Based on these facts, the image of the IMF could well be seen as follows: 1. The IMF is an apparatus formed to work for or with imperialist countries to spread their power over poor countries. (Nowshad The IMF: Development or Hindrance) 2. The IMF is a financial institution that pulls the countries that are being roasted in the pan into the hearth. 3. The IMF is an organization that dictates unbearable conditions to borrowing countries and systematically and fraudulently devours them like a shark. 4. The IMF also serves as an agent for financial colonialism, which is a form of neo-liberalism.
The IMF is also seen by corrupt and swindling politicians as the washroom that cleanses their sins, and they consider it their last resort for escape when they cannot spot any other option to circumvent the problem.
What could be concluded on the basis of the above brief survey and analysis of the IMF is that there is a manifest contradiction between their objectives and their practices, that is, between what they say in their manifesto, namely, ‘to achieve sustainable growth and prosperity for all of its 170 odd member countries and reduce poverty around the world’, and what is practiced in the field. Therefore, we need to think twice before sympathizing with the IMF and ‘falling in love’ with its enticing face because the IMF reminds us of a deity in Greek mythology, the double-faced Janus, who pretends to have one set of feelings while acting under the influence of another.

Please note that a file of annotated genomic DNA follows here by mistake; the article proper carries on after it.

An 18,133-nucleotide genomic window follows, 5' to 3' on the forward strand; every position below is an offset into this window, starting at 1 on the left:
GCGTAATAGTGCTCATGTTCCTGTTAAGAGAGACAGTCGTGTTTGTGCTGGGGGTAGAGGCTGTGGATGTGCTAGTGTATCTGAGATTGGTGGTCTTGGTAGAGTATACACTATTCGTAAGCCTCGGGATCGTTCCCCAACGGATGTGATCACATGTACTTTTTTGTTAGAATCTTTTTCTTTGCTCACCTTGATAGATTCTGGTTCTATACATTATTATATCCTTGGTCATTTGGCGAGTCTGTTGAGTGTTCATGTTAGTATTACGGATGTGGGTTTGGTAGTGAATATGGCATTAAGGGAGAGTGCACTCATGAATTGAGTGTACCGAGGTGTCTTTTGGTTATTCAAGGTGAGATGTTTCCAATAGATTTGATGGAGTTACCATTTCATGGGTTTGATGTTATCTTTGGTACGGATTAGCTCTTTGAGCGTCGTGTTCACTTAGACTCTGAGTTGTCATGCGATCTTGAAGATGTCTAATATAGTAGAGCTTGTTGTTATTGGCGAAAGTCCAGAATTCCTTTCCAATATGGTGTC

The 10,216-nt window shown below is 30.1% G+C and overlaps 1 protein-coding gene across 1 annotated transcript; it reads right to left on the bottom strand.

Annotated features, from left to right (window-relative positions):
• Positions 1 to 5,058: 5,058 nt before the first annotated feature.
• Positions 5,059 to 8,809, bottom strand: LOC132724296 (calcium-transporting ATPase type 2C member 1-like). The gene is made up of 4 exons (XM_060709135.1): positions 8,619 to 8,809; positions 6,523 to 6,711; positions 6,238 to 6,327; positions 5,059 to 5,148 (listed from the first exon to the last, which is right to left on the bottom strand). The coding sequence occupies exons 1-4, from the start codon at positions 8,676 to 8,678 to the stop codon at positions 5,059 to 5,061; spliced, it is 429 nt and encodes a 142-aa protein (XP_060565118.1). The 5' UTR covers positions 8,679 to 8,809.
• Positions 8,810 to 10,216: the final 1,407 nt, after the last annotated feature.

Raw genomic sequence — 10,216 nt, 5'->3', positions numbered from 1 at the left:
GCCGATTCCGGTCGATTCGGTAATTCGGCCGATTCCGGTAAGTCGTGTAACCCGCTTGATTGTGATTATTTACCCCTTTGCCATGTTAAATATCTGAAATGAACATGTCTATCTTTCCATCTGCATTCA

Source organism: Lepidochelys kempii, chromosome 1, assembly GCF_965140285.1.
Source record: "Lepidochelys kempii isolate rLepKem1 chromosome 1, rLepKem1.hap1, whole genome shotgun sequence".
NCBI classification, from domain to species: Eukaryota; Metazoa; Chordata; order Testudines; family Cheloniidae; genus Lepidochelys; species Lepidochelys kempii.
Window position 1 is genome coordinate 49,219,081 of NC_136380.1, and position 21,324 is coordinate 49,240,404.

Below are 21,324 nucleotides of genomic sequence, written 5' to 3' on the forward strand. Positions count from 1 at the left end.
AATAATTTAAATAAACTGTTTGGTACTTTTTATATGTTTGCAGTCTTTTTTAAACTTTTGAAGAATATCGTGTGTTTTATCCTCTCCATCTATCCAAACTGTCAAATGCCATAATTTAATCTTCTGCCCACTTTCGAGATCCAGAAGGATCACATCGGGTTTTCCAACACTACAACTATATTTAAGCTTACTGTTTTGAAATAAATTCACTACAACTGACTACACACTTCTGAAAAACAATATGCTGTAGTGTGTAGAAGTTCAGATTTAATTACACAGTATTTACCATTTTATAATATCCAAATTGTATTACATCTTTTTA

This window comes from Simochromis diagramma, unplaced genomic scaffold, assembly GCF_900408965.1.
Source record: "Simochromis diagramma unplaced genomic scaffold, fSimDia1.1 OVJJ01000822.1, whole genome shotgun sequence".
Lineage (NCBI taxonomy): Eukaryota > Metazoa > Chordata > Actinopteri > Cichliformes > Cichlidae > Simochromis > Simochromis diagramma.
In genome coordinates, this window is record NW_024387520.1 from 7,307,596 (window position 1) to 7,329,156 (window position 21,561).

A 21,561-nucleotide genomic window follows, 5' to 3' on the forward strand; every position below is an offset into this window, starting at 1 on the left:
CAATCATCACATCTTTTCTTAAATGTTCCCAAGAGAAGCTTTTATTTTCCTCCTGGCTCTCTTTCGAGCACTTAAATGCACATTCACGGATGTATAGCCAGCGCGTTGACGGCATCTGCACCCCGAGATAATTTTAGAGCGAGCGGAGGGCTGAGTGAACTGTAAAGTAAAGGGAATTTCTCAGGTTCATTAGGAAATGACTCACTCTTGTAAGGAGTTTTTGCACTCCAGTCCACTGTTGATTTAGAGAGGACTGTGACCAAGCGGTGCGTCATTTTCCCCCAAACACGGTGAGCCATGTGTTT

(The writer is a former Prof. of Philosophy at the University of Peradeniya and can be reached via email@example.com )
Disclaimer: THE IMF -A LOAN SHARK; NOT HUMANITARIAN, SYMPATHETIC OR HELPFUL - Views expressed by writers in this section are their own and do not necessarily reflect Latheefarook.com point-of-view